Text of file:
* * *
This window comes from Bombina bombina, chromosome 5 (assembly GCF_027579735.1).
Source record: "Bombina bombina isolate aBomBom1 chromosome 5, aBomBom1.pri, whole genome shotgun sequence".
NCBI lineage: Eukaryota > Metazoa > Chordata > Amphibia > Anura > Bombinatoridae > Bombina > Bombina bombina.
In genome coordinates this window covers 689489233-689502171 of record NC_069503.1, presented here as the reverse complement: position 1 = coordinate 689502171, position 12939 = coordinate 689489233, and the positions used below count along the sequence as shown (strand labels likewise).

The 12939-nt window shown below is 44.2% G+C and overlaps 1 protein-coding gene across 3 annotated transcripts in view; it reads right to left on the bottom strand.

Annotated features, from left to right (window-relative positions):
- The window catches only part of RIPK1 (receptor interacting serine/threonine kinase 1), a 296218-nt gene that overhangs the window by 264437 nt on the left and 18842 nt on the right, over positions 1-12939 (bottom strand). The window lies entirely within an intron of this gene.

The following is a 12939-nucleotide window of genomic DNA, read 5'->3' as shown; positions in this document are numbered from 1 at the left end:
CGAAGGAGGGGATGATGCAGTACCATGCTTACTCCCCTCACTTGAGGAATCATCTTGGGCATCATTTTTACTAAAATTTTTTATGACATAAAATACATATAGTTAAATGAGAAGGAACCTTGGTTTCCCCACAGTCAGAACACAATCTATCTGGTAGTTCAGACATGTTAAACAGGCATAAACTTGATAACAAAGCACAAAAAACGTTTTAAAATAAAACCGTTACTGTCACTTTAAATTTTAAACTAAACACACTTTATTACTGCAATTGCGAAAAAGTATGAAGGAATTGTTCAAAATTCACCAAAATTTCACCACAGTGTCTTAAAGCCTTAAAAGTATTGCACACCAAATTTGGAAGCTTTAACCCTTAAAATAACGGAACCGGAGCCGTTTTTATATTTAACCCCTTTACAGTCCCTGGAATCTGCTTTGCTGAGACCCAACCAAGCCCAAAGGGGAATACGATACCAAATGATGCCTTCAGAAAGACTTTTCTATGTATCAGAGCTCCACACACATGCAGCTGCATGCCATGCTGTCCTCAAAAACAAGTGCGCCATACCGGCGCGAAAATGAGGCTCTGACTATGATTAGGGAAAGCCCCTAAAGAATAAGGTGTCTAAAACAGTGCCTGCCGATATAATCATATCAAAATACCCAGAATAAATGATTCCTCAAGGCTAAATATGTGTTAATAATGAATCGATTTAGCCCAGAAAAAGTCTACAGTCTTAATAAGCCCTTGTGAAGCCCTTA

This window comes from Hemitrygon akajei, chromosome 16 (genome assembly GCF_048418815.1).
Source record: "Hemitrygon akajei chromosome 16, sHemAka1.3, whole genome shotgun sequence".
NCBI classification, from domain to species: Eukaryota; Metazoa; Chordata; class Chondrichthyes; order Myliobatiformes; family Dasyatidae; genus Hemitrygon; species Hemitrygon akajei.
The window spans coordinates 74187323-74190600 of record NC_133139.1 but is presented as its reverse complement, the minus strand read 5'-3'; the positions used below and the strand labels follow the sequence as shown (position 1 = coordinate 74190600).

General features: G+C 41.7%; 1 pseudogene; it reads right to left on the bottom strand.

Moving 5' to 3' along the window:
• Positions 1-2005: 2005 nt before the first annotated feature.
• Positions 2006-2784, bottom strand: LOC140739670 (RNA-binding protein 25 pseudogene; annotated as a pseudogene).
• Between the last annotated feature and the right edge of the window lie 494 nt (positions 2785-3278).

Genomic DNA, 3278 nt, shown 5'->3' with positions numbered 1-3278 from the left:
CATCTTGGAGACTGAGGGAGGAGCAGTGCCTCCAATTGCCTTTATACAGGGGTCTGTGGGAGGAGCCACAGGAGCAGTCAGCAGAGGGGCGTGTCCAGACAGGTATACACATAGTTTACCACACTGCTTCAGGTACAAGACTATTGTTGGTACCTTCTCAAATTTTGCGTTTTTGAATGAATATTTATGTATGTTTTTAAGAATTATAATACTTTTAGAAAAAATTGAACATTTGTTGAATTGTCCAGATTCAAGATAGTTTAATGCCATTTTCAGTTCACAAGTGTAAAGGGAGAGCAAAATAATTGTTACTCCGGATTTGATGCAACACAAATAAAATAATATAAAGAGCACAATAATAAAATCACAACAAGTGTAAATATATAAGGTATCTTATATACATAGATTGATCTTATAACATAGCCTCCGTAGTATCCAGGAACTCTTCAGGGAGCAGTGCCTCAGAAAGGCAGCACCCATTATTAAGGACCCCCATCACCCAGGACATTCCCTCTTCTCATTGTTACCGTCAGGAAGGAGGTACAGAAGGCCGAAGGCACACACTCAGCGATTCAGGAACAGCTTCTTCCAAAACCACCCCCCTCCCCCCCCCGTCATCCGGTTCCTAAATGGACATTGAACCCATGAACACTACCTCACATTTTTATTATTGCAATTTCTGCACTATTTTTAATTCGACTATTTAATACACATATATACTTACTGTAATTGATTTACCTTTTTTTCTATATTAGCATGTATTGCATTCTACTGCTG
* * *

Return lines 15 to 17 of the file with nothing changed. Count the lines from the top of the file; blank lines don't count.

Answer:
Moving 5' to 3' along the window:
• Positions 1-2005: 2005 nt before the first annotated feature.
• Positions 2006-2784, bottom strand: LOC140739670 (RNA-binding protein 25 pseudogene; annotated as a pseudogene).